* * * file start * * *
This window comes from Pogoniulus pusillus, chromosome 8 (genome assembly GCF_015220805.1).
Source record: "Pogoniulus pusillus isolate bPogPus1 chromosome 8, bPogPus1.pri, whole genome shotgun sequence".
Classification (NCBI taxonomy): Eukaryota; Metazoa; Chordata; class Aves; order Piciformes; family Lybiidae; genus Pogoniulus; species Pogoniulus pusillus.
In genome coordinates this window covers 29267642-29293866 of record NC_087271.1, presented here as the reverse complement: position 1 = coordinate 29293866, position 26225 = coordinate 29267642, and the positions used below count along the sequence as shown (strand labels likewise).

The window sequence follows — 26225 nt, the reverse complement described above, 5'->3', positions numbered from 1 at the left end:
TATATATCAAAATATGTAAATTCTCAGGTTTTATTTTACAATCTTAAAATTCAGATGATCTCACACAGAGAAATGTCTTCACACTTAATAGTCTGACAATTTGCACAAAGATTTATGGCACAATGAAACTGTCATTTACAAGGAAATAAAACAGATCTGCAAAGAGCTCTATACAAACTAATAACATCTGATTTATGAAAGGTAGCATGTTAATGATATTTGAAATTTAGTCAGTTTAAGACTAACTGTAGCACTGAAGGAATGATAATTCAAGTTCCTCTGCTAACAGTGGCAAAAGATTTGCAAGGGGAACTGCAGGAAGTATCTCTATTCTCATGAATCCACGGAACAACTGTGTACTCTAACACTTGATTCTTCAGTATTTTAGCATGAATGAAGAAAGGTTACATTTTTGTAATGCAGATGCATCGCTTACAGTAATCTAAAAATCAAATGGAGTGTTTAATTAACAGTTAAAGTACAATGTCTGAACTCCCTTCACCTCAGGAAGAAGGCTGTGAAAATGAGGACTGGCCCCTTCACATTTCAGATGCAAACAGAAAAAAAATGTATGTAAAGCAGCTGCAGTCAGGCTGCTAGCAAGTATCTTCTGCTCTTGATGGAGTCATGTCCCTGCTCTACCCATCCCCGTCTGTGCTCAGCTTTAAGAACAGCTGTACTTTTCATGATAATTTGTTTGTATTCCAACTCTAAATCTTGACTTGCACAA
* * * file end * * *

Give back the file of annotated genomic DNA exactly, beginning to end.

This window comes from Pogoniulus pusillus, chromosome 8 (genome assembly GCF_015220805.1).
Source record: "Pogoniulus pusillus isolate bPogPus1 chromosome 8, bPogPus1.pri, whole genome shotgun sequence".
Classification (NCBI taxonomy): Eukaryota; Metazoa; Chordata; class Aves; order Piciformes; family Lybiidae; genus Pogoniulus; species Pogoniulus pusillus.
In genome coordinates this window covers 29267642-29293866 of record NC_087271.1, presented here as the reverse complement: position 1 = coordinate 29293866, position 26225 = coordinate 29267642, and the positions used below count along the sequence as shown (strand labels likewise).

The window sequence follows — 26225 nt, the reverse complement described above, 5'->3', positions numbered from 1 at the left end:
TATATATCAAAATATGTAAATTCTCAGGTTTTATTTTACAATCTTAAAATTCAGATGATCTCACACAGAGAAATGTCTTCACACTTAATAGTCTGACAATTTGCACAAAGATTTATGGCACAATGAAACTGTCATTTACAAGGAAATAAAACAGATCTGCAAAGAGCTCTATACAAACTAATAACATCTGATTTATGAAAGGTAGCATGTTAATGATATTTGAAATTTAGTCAGTTTAAGACTAACTGTAGCACTGAAGGAATGATAATTCAAGTTCCTCTGCTAACAGTGGCAAAAGATTTGCAAGGGGAACTGCAGGAAGTATCTCTATTCTCATGAATCCACGGAACAACTGTGTACTCTAACACTTGATTCTTCAGTATTTTAGCATGAATGAAGAAAGGTTACATTTTTGTAATGCAGATGCATCGCTTACAGTAATCTAAAAATCAAATGGAGTGTTTAATTAACAGTTAAAGTACAATGTCTGAACTCCCTTCACCTCAGGAAGAAGGCTGTGAAAATGAGGACTGGCCCCTTCACATTTCAGATGCAAACAGAAAAAAAATGTATGTAAAGCAGCTGCAGTCAGGCTGCTAGCAAGTATCTTCTGCTCTTGATGGAGTCATGTCCCTGCTCTACCCATCCCCGTCTGTGCTCAGCTTTAAGAACAGCTGTACTTTTCATGATAATTTGTTTGTATTCCAACTCTAAATCTTGACTTGCACAA